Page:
The cap of A. boliviana is 25 - 45 mm wide, convex to plano-convex, white, dry, with a nonsulcate margin. The cap is minutely pulverulent-squamulose with small, white, floccose patches and flecks. The cap's flesh is white and unchanging.
The gills are crowded, free, and white.
The stem is 70 - 100 × 6 - 10 mm, solid, firm, white, floccose-scabrous, exannulate, and without distinct remnants of volva. The stem's flesh is white and unchanging.
Nothing is know of the odor and taste of this mushroom.
The spores measure (7.5-) 8 - 9.5 × 6.5 - 7.5 (-8.5) µm and are amyloid and subglobose to broadly ellipsoid. Clamps are present at bases of basidia.
Due to lack of information on fresh material, Bas described this entity provisionally from Bolivia (Dpto. Pando). Its habitat was described simply as "forest."
Bas placed this species in his stirps Vittadinii. Many taxa of that stirps appear to grow without a woody plant symbiont. Amanita boliviana may be an exception.—R. E. Tulloss
Bas (1969): BOLIVIA:
DPTO. PANDO—Cobija [ca. 11°01'15" S/ 68°45'48" W, ca. 217 m], 1.ii.1948 E. J. H. Corner Bol. 9 (L).
Bas (1969): "The collection studied consists of two dried, longitudinal slices of a stem and one very thin, radial slice of a cap accompanied by field-notes and a rough pencil-drawing. The tissues are difficult to study. For these reasons the collection is unsuitable for a type.
"Although the collection studied is very poor, sufficient data are known to be sure that it represents a species closely related to A. lilloi or perhaps even a form of that species. For the moment it seems expedient to keep this fungus apart under a provisional name because of the following facts: (i) The macroscopical aspect of the covering of the cap as noted in the field by Corner (minutely pulverulent-squamulose with small, floccose patches) is rather different from that in A. lilloi (with distinct, about 3-5 mm high, floccose warts). (ii) The stem of A. boliviana is exannulate; A. lilloi has a very distinct ring. (iii) The spores of A. boliviana are slightly larger than those of A. lilloi, viz. (7.5-) 8 - 9.3 × 6.5 - 7.5 (-8.5) μm against 7 - 8.5 × 6 - 7 (-7.5) μm."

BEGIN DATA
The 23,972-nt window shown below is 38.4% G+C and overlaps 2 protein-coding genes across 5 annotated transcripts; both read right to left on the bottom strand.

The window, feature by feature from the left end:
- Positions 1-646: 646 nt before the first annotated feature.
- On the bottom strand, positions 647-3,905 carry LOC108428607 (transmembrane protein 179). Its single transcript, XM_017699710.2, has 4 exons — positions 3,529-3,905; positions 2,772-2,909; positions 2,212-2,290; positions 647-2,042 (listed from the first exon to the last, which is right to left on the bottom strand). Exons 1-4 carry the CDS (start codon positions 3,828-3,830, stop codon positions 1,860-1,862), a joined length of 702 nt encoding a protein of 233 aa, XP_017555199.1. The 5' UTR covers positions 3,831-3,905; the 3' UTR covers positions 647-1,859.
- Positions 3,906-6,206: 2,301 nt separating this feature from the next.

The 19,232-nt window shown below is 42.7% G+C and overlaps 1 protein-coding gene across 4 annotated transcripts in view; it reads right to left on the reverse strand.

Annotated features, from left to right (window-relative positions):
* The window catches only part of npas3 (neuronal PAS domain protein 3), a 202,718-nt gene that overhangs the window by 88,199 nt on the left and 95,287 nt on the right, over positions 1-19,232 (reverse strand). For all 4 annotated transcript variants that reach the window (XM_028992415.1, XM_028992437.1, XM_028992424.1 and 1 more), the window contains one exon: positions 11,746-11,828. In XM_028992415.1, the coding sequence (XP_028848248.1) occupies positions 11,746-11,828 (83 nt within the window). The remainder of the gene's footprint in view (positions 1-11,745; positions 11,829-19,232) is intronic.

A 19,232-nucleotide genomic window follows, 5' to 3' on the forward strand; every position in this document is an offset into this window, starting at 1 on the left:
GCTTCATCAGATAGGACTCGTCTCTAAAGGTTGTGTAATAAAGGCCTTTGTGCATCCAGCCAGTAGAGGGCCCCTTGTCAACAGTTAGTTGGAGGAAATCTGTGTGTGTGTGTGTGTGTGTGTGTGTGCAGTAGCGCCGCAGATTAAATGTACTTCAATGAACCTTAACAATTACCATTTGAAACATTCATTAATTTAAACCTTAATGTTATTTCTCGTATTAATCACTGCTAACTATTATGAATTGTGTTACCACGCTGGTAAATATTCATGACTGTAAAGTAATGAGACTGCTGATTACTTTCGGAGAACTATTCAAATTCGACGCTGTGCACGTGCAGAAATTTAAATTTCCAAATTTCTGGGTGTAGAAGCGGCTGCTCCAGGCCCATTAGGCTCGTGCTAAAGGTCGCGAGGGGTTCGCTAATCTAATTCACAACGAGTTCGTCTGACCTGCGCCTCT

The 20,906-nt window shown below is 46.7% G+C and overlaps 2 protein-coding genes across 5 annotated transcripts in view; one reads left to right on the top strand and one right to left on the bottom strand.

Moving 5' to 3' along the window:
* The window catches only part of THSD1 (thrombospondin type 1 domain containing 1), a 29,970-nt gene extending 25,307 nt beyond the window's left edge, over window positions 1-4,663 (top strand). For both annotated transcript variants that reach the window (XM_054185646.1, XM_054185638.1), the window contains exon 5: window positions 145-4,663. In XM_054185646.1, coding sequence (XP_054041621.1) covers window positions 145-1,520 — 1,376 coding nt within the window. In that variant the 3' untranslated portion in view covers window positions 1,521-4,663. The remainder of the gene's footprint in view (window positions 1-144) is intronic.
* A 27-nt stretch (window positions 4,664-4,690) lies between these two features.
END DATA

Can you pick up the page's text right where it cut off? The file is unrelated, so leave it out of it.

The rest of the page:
The following figure provides the comparison of current sporographs for the two taxa named by Bas, above:
The sample of spores from material determined as A. lilloi has advance in the forty years since Bas' publication; however, no new information on A. boliviana has become known to us. There appears to be less difference in size and shape between the spores of the two species than was evident to Bas in 1969.
—R. E. Tulloss
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1. Amanita boliviana
Dr. Cornelis Bas (1969) (reproduced by courtesy of Persoonia, Leiden,
Each spore data set is intended to comprise a set of measurements from a single specimen made by a single observer;
and explanations prepared for this site talk about specimen-observer pairs associated with each data set.
Combining more data into a single data set is non-optimal because it obscures observer differences
(which may be valuable for instructional purposes, for example) and may obscure instances in which
a single collection inadvertently contains a mixture of taxa.